An error in a historical book led me to post the original idea of this writeup in May 21, 1915. That writeup is below, unedited, along with a story of my woes trying to find the real WHP Woods.
On this day WHP Woods of the Light Horse died at Gallipoli. He was one of the first to die. His horse was a big thing, probably chestnut, with a long fat blaze from forehead to right nostril. The blaze didn't cover the left nostril at all. He had a watch with a round face on his left wrist. He sat nicely in the saddle, ankles appropriately bent, reins at a good height.
I don't know anything else about him. I found him in a book researching for a project back in 2004 and I wrote a diary for the picture and single line of information I found.
I have wondered at the WHP. Wallace Harry? William Harrold? Peter, Patrick, Paris? Where did he live, was he a Southerner like me, or did he come from New South Wales or Victoria? How old was he? He doesn't look as though he lied about his age but his face is hidden under the shadow of his hat so I will never be able to guess for sure. What happened to his horse when he went to Gallipoli? Did he have a sweetheart, or even married with a kid? Brothers, sisters, cousins, property. What did he do before the Light Horse?
How did you die, Mr WHP Woods? I wish I could hope it was quiet and peaceful but it was Gallipoli. I wish I could hope you were buried but it was Gallipoli. I wish I could hope at all, because I am sure that your death was a loss and did nothing. Gallipoli was a loss and did nothing but create tears. I cannot find you but I will not forget you WHP Woods.
Rest in peace.
We Will Remember Them
When I posted this on Saturday, April 25, 2009, server time 12:00:27 I decided that enough was enough and I would find this elusive man. Brief internet searches had previously brought up nothing and so I brought out the big guns. Still finding nothing except one Private William Harry Rankin Woods, who was killed on May 15, 1915 I gave up. Then Albert Herring had the goodness to message me with great amounts of detail of various dates and boarding lists. From this I found that WH Rankin Woods was Number 71 of the 1st AIF Division, previously a bank clerk, age 32, single, and resided at 34 College Street, Sydney. He lived with at least his mother, maybe more members of his family. I also found that William Harry Rankin Woods was the first fatality the regiment suffered, only three days after they landed at a place 2000 yards south of the Fisherman's Hut.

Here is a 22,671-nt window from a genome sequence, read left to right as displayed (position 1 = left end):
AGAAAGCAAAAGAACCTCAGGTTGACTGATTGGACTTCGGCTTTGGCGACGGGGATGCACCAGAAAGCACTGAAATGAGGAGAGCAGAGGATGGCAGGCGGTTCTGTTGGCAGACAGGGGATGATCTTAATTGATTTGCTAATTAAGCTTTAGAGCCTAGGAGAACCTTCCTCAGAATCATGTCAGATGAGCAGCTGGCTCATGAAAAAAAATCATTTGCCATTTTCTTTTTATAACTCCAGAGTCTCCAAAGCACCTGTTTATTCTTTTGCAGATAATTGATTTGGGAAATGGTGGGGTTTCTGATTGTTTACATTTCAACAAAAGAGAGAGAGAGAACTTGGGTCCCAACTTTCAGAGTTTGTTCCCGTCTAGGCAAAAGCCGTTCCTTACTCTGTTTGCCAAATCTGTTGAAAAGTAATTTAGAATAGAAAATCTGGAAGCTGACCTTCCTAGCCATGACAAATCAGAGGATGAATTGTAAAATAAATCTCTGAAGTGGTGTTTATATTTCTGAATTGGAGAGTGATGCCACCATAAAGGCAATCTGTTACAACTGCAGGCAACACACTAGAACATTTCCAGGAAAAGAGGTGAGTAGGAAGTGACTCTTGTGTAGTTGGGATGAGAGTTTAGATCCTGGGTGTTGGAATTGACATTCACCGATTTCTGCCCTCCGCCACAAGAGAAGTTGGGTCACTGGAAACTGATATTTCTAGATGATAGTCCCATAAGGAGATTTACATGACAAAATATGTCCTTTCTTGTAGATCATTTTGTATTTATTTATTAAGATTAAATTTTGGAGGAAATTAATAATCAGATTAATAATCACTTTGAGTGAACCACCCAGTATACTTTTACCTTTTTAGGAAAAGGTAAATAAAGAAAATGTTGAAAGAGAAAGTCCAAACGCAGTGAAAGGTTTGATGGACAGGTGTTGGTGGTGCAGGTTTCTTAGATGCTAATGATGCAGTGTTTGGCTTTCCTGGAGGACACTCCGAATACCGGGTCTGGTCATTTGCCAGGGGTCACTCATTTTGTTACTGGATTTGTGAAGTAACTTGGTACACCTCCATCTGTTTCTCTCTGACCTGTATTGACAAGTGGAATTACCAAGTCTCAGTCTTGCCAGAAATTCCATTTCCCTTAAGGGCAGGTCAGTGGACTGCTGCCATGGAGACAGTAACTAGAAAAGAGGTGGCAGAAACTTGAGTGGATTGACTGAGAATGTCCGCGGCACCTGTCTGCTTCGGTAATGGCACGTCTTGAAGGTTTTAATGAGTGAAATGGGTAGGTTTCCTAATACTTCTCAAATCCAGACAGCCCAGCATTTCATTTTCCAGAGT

A little depressed about Rankin being the first death the regiment suffered I decided that I would continue looking for my WHP Woods. I realized that I should check the source of my original information, so I dug through my drawers until I found the assignment I did in 2004, in which I used his photo as a basis for the subject of my diary. The local library surprisingly still had the thick book which I used originally. I got a hold of it and flipped through to page 18, where the photo was. No mistake had been made on my part, it clearly informed the reader that the man in the picture was one WHP Woods who died on the 21st of May.
A bit upset I moaned in the catbox. Both Albert and BlackPawn suggested that Rankin was the man I wanted but I was as yet unconvinced and wanted to be sure before I mentally changed him into a Private William Harry Rankin Woods.
And then. Trying to find a forum so I could ask about my man I stumbled upon a photo. A very familiar photo. A man on a horse with a thick long blaze. The photo had the title Trooper William Harry Rankin Woods; No. 71, 1st Light Horse Regiment, A.I.F. The same photo I had seen on a Wikipedia page previously but had skipped over as the page had no written information that pleased me. And so.
Trooper William Harry Rankin Woods was born in Mudgee, November 28, 1873. He was a fine singer and before the war was a banker. The next of kin listed for him was his mother, who shared his address. August 25, 1914 he joined the army. His Regiment traveled to Gallipoli on two troopships, the Devonha and the Kingsonia, which embarked on May 9, 1915. They landed at 6 am, May 12, and for three days they were to be in reserve, during which period they familiarized themselves with the trenches.
Six days after he left Sydney William was killed by shrapnel; he was the first man in his regiment to die. He is said to have had pluck and genial personality, and had he not died he would have soon received a commission. His photograph is now what is commonly used to depict the typical Light Horse man.
It is now Wednesday, April 29, 2009, server time 11:07. I have found him, my unknown soldier is in fact very well known, but that doesn't make him less dead. I will remember him always, I will have his photo always he will be my soldier to remember on ANZAC Day and Remembrance Day and any other day I care to remember him on. I wish he hadn't died like that. I feel like crying.
This site has information regarding Woods' death. He is on page three (four according to the documentation pages) of the Embarkation roll. Many thanks to Albert Herring for help on finding all this information.